Skip to main content
BFI logo











Screenonline banner
Charlotte Gray (2001)

Courtesy of Channel Four Television

Main image of Charlotte Gray (2001)
35mm, colour, 121 mins
DirectorGillian Armstrong
Production CompanyFilmFour
ProducersSarah Curtis, Douglas Rae
ScreenplayJeremy Brock
Original novelSebastian Faulks
PhotographyDion Beebe
MusicStephen Warbeck

Cast: Cate Blanchett (Charlotte Gray), Billy Crudup (Julien Levade), Michael Gambon (Levade), Rupert Penry-Jones (Peter Gregory), James Fleet (Richard Cannerley), Abigail Cruttenden (Daisy)

Show full cast and credits

1942: Charlotte Gray is a Scottish woman who meets a handsome pilot, Peter Gregory, in London. They embark on an affair but Peter goes missing during a flight over occupied France. In the hope of finding out what happened to him, Charlotte goes undercover for the Resistance in Vichy.

Show full synopsis

Charlotte Gray has developed an unfortunate, and possibly undeserved, reputation as the movie that killed its production company, Film Four. As a glossy period piece, based on a best-selling novel and with an impressive international cast, its £14 million budget must have seemed like a relatively low-risk investment for the ambitious commercial off-shoot of Britain's fourth television channel. But the film was beset with disastrous reviews, poor domestic box office returns and problems with international distribution, and it was cited by many as a key factor in Channel Four's 2002 decision to scale down its feature film production. But is the film itself really as safe, predictable and profligate as its sad place in history would suggest?

The story, adapted from Sebastian Faulks' novel, offers few surprises within the generic context of the WW2 drama. The eponymous Scottish heroine, played by Australian actress Cate Blanchett, is motivated primarily by her love for an English airman shot down in the field. She becomes a spy to find him, but then shifts her attentions to handsome and heroic resistance fighter Levade (Billy Crudup). The Germans are evil, the French collaborators at best misguided and at worst depraved, and the horror of genocide is focussed into the loss of two brave little Jewish boys. Charlotte's sole victory derives not from her intelligence training, but from her assumption of a maternal role for her doomed charges, to the extent of writing them a faked letter from their missing mother.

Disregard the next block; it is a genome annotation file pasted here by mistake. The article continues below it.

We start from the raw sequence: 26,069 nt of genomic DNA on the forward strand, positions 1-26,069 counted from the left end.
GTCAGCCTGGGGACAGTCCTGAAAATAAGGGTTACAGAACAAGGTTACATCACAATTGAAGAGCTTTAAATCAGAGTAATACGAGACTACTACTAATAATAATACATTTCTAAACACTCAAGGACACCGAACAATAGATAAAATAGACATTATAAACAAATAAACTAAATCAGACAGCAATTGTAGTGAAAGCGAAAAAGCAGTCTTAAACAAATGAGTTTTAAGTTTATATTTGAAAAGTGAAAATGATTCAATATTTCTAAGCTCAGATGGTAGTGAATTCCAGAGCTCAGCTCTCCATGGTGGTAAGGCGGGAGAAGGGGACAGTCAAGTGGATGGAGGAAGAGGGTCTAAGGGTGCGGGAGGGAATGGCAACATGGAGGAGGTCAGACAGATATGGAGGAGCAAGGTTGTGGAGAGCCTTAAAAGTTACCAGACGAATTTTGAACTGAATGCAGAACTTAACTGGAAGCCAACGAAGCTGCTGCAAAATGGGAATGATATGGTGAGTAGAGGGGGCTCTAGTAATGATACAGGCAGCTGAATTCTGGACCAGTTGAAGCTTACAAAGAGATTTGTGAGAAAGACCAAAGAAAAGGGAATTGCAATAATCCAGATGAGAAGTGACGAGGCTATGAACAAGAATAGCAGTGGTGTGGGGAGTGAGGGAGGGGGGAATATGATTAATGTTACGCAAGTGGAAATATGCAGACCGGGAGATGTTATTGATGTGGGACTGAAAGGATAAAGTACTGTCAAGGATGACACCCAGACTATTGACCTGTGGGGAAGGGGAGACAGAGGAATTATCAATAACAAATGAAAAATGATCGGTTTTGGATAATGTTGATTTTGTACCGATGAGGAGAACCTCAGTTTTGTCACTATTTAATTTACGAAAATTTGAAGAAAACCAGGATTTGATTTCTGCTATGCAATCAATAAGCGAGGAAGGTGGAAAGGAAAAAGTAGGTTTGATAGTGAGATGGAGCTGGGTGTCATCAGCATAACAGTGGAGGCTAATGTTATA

The directorial treatment of this story from Blanchett's compatriot Gillian Armstrong is restrained and unflashy. Visual spectacle is offered by shots of the French scenery contrasted with a blitz-ravaged London, as well as the detailed - and clearly expensive - recreation of costume and mise-en-scène expected from the mainstream period film. The performances are generally effective, if somewhat hampered by the decision to use English dialogue with a variety of uneven accents. This is particularly noticeable given the film's early insistence of Charlotte's linguistic talent; she is spotted as a potential spy while reading a French novel on the train, but once in France continues to speak with a Midlothian burr. Armstrong has defended this strategy in pragmatic terms, given the cast she wanted to work with. But it is difficult to escape the feeling that the avoidance of subtitles, like many other creative choices made here, were motivated largely by the need to satisfy American audiences.

James Caterer

Click titles to see or read more

Video Clips
1. Do you speak French? (2:46)
2. Charlotte is dead (3:06)
3. La Résistance (3:07)
4. Collaboration (2:45)
Production stills
Blanchett, Cate (1969-)
Gambon, Sir Michael (1940-)
Webster, Paul (1952-)